By Michael E. Miller
By Ryan Yousefi
By Kyle Munzenrieder
By Sabrina Rodriguez
By Michael E. Miller
By Carlos Suarez De Jesus
By Luther Campbell
By Kyle Munzenrieder
Though there has been a relative dip in the city crime in recent years, there were eleven homicides in 2006, compared with a record fourteen in 1988. As of the 2000 census the city's per capita income was less than $10,000 a year, and more than a third of its 15,000 residents lived below the poverty line. Seventeen percent of the population was unemployed, and 72 percent had incomes below $35,000.
City Clerk Deborah Sheffield Irby says Opa-locka's unemployment rate is 4.7 percent, compared to a regional average of 3.1 percent; the U.S. Labor Department, which tracks unemployment nationally, does not keep data at the level of small cities like Opa-locka. (Asked where Opa-locka ranks among Florida cities in terms of citizens living below the poverty line, Irby is flabbergasted. "Who says we're living in poverty?" she asked. "I don't know anyone in poverty here.")
When quitting time rolls around for the city's employed, the streets flood with ATVs, dirt bikes, and go-carts. They're illegal, but the police can't do a thing about them. The likelihood of instigating a deadly accident, in pursuit, is simply too high. Rojas nearly wrecked his cruiser in 1999 when a pack of ten ATVs swarmed him at high speed.
"This is Iraq in America," he mutters as he makes his way into "the Triangle": nine infamous blocks that make up the town's northwest corner.
It's a neighborhood where piles of rotting furniture and garbage are left to mount; where apartments are rented with shot-out windows; where the only tenable form of commerce appears to be trade in drugs, cheap alcohol, and fried food. Aside from four bunkerlike convenience stores and four restaurants, the Triangle is little more than vacant lots, churches, and sub-standard housing.
All of Opa-locka's high-crime areas have the look and feel of occupied zones, but the Triangle looks more like a blast site. Two clusters of multi-unit public housing have been shut down entirely bricked up, only to be burrowed into by crack heads.
"I always get nervous right here," says Rojas, turning up Duval Street and into the bullet-pocked intersection known as 21 Jump Street. "You never know when you'll come up on a shooting. I'm telling you it's Baghdad."
Since 1986, low wood and metal barricades (similar to guardrails situated along freeways) have restricted traffic into the Triangle. Last year three entrances along 22nd Avenue were opened up. The barricades limited escapes, but they also trapped crime inside the neighborhood. Like bandages applied to a dirty wound, drugs and violence seem merely to have festered behind the low metal structures. And the busts keep coming.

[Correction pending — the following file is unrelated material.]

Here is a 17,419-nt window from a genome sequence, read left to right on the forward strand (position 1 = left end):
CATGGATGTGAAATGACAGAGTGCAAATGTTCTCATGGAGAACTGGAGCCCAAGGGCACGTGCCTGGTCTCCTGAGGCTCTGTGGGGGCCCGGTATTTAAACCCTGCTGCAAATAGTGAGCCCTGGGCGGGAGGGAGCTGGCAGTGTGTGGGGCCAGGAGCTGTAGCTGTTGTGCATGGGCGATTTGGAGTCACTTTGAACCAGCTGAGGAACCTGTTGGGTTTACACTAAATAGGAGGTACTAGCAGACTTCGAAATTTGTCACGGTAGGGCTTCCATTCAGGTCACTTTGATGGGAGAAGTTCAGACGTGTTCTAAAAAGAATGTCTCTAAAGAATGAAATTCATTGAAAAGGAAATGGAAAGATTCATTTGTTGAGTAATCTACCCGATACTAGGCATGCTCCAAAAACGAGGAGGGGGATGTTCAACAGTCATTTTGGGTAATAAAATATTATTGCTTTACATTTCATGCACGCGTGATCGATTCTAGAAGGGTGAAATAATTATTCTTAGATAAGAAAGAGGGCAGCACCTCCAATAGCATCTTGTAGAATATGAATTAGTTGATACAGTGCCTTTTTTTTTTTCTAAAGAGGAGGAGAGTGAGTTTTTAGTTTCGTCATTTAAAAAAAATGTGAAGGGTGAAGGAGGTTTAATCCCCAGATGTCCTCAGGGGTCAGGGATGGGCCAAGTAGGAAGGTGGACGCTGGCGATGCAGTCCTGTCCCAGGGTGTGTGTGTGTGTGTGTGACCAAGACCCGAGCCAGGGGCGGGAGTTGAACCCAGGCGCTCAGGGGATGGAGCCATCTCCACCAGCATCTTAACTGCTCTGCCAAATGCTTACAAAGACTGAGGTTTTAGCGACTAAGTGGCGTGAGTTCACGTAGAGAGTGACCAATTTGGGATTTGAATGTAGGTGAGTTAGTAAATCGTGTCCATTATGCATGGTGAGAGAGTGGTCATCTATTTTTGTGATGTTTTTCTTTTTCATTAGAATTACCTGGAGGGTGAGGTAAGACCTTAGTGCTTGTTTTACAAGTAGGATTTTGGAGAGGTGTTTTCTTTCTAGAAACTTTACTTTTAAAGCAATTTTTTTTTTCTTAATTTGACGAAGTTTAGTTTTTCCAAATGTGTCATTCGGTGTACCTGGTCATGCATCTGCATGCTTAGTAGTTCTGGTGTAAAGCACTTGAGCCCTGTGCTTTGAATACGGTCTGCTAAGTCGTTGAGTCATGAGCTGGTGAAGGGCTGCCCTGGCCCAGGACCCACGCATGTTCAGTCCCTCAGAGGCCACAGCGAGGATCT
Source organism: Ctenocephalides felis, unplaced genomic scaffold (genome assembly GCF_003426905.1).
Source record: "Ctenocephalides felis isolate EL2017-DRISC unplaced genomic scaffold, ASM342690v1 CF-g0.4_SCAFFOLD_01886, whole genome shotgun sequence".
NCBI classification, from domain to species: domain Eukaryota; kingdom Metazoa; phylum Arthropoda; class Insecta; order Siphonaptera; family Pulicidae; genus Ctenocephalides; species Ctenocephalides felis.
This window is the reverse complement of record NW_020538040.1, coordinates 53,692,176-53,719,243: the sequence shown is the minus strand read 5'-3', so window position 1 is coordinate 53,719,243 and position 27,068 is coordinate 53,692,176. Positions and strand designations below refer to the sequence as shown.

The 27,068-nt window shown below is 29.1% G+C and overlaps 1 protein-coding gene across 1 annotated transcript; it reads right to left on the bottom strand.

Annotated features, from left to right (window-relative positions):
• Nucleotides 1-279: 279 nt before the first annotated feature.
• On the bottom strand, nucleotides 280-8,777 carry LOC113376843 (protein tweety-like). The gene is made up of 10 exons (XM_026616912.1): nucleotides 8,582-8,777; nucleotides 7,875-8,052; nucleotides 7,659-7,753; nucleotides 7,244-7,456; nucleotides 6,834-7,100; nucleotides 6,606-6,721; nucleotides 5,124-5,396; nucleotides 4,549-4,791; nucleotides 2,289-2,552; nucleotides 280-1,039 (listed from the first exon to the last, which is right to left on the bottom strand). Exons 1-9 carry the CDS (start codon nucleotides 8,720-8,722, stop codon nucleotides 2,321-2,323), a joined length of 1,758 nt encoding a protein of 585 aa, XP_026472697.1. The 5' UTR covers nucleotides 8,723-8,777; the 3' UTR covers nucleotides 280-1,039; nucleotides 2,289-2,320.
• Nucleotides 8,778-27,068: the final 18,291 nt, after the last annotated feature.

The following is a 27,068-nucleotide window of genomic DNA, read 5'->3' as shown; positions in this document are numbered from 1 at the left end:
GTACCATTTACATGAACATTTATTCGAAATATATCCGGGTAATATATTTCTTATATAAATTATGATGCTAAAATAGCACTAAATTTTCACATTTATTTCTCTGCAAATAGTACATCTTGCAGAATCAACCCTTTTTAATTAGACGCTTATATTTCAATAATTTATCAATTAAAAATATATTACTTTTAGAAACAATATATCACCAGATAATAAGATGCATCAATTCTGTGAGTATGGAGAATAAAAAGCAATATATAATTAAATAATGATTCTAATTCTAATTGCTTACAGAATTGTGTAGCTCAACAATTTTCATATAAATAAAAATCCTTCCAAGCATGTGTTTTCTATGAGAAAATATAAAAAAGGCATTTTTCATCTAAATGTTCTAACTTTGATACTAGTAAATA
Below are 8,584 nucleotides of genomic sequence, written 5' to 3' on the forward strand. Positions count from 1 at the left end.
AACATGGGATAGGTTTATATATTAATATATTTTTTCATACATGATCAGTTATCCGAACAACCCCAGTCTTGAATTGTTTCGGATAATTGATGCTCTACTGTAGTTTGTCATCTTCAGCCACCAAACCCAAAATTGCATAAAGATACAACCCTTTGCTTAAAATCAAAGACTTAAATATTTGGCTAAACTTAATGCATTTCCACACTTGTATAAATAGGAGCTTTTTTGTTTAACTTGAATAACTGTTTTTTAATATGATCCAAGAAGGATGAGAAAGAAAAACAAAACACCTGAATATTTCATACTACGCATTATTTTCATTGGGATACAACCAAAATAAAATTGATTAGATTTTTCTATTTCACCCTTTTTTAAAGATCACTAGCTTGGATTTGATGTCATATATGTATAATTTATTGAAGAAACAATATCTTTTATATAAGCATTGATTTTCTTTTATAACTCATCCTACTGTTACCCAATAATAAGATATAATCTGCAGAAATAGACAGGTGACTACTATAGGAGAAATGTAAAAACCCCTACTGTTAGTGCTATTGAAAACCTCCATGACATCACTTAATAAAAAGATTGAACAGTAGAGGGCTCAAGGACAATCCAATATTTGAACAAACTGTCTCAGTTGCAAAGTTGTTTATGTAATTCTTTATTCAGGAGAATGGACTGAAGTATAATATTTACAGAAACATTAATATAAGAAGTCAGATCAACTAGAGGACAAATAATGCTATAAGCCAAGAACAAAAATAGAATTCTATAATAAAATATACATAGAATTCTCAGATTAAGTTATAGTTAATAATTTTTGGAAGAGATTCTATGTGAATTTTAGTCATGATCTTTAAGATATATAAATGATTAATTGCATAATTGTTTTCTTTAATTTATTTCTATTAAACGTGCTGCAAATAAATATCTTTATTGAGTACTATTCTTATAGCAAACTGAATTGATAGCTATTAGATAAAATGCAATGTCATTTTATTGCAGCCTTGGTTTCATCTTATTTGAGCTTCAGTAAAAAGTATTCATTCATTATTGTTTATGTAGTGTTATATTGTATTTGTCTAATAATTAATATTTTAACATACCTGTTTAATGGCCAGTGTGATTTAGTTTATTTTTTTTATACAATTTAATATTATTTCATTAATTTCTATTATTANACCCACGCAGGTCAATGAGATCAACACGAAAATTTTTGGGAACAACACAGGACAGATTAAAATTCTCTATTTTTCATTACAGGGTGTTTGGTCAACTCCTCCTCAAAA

In February Opa-locka teamed up with the DEA to haul a drug-trafficking ring of 45 people out of the Triangle. Fourteen of them face ten-to-fifteen-year sentences on federal drug charges, if convicted. If released, they will likely wage war on those who have taken up business in their absence.
The commerce along the Triangle's exposed western edge offers the last vestige of the economy wrought by Rickey Brownlee's notorious narcotics operation. The kingpin attained a kind of Robin Hood status, opening a pair of restaurants and a grocery store, paying rents and comping food for the needy. In 1989 the DEA noted his operation was worth about $26 million annually, shortly before they sent him to prison. He is now serving a life sentence.
But Brownlee's incarceration seems to be something of a dubious achievement, like the toppling of Saddam. There is no longer a central authority in the Triangle; instead, warring factions vie for control.
Seven Cent Hole (the nickname for a bar and motel functioning as a known heroin and prostitution locale) forms the filthy southwestern tip of the Triangle. On his way out of the neighborhood, Rojas notices a weathered, middle-age man whose teeth are missing along one side of his mouth. He wears a blue baseball cap, a plaid shirt, and pants flecked with paint. In his right hand he holds a bag of chips; tucked under his other arm is a copy of the New York Times.
"Cornbread!" hollers Rojas.
The man looks up and wanders over to the window of his cruiser, bashfully. It's Ronnie Brownlee, the only one of the six Brownlee brothers not currently serving time. (Most recently DeLeon Brownlee, 33, a felon on probation, was charged with murder in last month's shooting of nineteen-year-old Leonard Mells.) Ronnie did his time for drugs and racketeering in the late Nineties, but now makes a living painting houses.
He's straightened himself out, Rojas whispers. "I got kids to feed," Ronnie explains dutifully. Though pleasant and soft-spoken, Ronnie loses his cool at the mention of his brother's name.
"Rick showed love," he says. "He did everything he could. Rick looked out for this place for real. He helped people from inside prison; he'd bury your mamma and your daddy. Our father and mother passed away they didn't even let him come to the funeral."
Things have gotten safer, he says, but worse.
"It's going crazy," he says. "When I grew up they want a real fight; they ain't even fight no more, they just grab a gun. It's safer in a sense, but it gets bad. One day it's good, one day it's bad; the next day, it's really, really bad."